(US 1999) Rated R
Michael Polish, Mark Polish, Michelle Hicks, Patrick Bauchau, Lesley Ann Warren, Garrett Morris, William Katt
Directed by Mark Polish
Sony Pictures Classics * 110 minutes
TWIN FALLS IDAHO, a surprise hit at this year's Sundance Film Festival, is THIS close to being a perfectly wrought quirky little movie. As it is, it's merely a very interesting, touching, quirky little movie, and an auspicious debut for identical twin writer/director/actors Mark Polish and Michael Polish.
Blake and Francis Falls are conjoined twins who live in a funky hotel on Idaho Street (hence, the title). Blake is the stronger of the two, and it is his heart that keeps the pair alive. He understands, and accepts, his responsibility for caring for Francis. Only in the precious moments when he first wakes up and just before he goes asleep, can Blake feel like a separate individual. The rest of the time, the brothers are a peculiar amalgam of togetherness and separateness. They talk in an eccentric shorthand developed over their 25 years of life together. They dress together in custom-tailored suits and seem to dine exclusively on snack foods.
On their 25th birthday, they celebrate by silently eating a chocolate cake with two different types of frosting, blowing out two candles one at a time -- one of the few gestures of individualism they make towards themselves and each other. It appears that they have also hired a prostitute, (Penny, portrayed by model Michelle Hicks) for obvious reasons. At first, she is predictably horrified, but when she returns to collect her handbag, she inexplicably drawn to the pair.
Penny is perhaps the first person to see the brothers' world from the inside -- to actually listen to him. As a result, they open up to her, perhaps for the first time to an outsider, revealing stories about their show business past and also revealing Blake's musical talents. For the first time, the brothers begin to see possibilities outside the four walls within which they inhabit -- potential for a life as individuals.
Of course, their breakthrough into the outside world inevitably begins with a Halloween party (given by an unctuous Steve Rubell-type who predictably gushes over the amazing quality of the brothers' "costume". Indeed, Halloween is the one night of the year when the brothers can venture outside and feel normal.
Because Francis is ill, and utterly dependent on Blake, he is skeptical about Penny's presence in their lives, but Blake, who dreams of a life in which his sole role is NOT to care for Francis, quips to Penny, "Maybe I'll call you when I'm single."
In lesser hands, TWIN FALLS IDAHO would be a perfectly terrible picture. However, the Polish brothers, identical twins themselves and therefore familiar with the unique dynamic between twins, have meticulously researched the even more unique relationship that exists when such twins are conjoined. As a result, they have crafted a quiet, elegaic, and profoundly sweet characterization of two people with the closest relationship possible between two people. With their long, brooding faces, reminiscent of a young Bruce Springsteen, and quiet modulated voices, they project an almost hypnotic quality. Michelle Hicks, as Penny, looks like a prettier version of Madonna, and seems to gain confidence in her performance as the film progresses, and eventually, we come to believe in her sincerity.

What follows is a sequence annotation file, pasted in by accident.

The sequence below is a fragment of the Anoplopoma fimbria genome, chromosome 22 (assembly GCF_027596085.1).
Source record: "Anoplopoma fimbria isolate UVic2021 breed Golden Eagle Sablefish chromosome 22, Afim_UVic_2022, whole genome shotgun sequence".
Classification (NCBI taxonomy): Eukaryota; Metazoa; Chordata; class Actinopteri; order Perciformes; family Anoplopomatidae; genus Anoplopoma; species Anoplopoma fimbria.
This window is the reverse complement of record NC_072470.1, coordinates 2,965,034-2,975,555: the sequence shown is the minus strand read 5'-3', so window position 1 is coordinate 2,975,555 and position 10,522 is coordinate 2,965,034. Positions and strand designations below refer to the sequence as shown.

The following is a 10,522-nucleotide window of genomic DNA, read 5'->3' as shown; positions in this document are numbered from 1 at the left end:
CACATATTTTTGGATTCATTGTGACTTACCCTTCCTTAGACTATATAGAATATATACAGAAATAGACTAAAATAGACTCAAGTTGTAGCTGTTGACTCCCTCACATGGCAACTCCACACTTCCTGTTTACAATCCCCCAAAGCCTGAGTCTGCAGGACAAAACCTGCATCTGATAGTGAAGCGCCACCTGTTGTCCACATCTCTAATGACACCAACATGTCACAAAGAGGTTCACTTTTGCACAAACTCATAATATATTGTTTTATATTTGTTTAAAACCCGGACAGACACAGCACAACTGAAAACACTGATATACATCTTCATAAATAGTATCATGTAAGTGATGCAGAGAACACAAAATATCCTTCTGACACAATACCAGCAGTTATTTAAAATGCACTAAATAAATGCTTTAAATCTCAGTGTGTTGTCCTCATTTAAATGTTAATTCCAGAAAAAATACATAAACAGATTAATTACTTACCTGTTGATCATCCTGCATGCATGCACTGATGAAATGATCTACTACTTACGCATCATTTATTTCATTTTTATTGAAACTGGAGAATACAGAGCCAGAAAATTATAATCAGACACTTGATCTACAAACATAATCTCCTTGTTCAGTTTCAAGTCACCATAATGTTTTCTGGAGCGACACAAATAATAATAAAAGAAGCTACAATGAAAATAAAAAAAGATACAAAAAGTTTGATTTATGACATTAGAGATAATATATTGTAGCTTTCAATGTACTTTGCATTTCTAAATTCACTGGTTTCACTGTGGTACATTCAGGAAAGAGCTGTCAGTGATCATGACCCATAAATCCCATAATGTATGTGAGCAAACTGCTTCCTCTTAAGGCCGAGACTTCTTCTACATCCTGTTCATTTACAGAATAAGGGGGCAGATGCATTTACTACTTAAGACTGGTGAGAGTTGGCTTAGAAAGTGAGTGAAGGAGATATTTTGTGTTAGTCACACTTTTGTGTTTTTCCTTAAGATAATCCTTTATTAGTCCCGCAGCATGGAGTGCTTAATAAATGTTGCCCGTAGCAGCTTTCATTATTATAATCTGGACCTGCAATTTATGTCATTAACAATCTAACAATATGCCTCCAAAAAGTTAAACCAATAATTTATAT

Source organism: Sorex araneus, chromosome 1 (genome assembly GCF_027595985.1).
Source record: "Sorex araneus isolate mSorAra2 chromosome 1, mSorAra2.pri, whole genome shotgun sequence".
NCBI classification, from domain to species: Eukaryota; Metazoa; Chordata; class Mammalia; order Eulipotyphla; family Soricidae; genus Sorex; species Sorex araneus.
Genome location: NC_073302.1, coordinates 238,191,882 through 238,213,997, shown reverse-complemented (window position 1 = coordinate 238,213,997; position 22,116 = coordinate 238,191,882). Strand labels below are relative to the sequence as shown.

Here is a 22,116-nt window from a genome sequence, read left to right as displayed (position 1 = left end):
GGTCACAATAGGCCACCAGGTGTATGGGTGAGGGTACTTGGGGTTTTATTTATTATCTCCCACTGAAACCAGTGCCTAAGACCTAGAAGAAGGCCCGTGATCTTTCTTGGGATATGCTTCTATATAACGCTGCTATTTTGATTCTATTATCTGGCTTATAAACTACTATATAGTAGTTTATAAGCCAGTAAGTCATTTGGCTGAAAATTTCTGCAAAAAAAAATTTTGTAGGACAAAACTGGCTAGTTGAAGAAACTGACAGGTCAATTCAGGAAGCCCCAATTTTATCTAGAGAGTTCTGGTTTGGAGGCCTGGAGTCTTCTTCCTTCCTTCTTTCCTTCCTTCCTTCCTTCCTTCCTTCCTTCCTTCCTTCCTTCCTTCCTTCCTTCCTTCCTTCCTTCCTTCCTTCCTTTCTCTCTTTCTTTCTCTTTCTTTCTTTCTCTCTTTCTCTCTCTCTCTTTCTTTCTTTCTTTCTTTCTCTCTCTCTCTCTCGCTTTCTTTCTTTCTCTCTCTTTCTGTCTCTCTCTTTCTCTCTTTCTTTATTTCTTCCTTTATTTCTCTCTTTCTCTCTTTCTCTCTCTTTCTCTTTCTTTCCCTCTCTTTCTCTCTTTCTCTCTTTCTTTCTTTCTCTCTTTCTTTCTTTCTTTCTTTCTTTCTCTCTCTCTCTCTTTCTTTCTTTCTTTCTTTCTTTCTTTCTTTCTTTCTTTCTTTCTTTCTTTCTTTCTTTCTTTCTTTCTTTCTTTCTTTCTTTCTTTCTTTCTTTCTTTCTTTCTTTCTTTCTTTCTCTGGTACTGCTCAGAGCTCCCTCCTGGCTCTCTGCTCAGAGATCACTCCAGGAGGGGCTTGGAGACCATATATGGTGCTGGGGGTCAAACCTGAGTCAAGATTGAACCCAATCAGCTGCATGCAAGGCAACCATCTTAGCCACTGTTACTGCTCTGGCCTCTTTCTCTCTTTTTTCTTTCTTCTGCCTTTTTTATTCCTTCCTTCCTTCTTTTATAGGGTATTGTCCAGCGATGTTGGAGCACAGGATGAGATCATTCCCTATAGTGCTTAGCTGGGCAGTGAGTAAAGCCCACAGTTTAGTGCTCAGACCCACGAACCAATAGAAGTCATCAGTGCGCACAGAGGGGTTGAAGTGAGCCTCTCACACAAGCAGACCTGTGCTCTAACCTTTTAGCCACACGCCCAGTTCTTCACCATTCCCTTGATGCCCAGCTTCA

The film is slowly-paced yet strangely riveting. There is no plot to speak of, and yet the film flows along, gradually pulling the viewer into the lives of its strange protagonists. Lit like a Dutch painting, even the brothers' dingy hotel room has a strange, greenish beauty.
Because of the film's flowing pace, the introduction of additional characters is somewhat jarring. Patrick Bauchau, as the doctor who tends to the brothers, fits into the film's quiet themes. Garrett Morris, although he provides a more extroverted comic note than that of the brothers' quiet, wry humor, seems as out of place in this film as the garish jackets he wears.
But it is perhaps the presence of Lesley Anne Warren, as the brothers' estranged mother, who provides the film's only weak note. I have never understood why this particular actress has received the recognition she has, for ever since her television appearance as Cinderella, I have winced every time I've seen her on a screen. When she is on screen, the film descends into a painful mawkishness.
However, this is really just a minor complaint, and is significant only because the rest of the film is so interesting and so strangely compelling. Comparisons with Joel and Ethan Coen, the pioneers of close-brother filmmaking are inevitable. Although the Polish brothers demonstrate a more straightforward style of filmmaking without the cinematic tricks that are the Coen brothers' trademark, they show here an ability to create far more fleshed-out characters, people with whom an audience can become involved. I'm not sure who the audience for TWIN FALLS IDAHO will be, but the Polish brothers show potential here to utilize their unique relationship and complimentary skills as filmmakers to be a formidable team in the future.
Back to Top
Back to Top
Review text copyright © 1999 Cozzi fan Tutti except where indicated as copyright of the author. All rights reserved. Reproduction of text in whole or in part in any form or in any medium without express written permission of Cozzi fan Tutti is prohibited.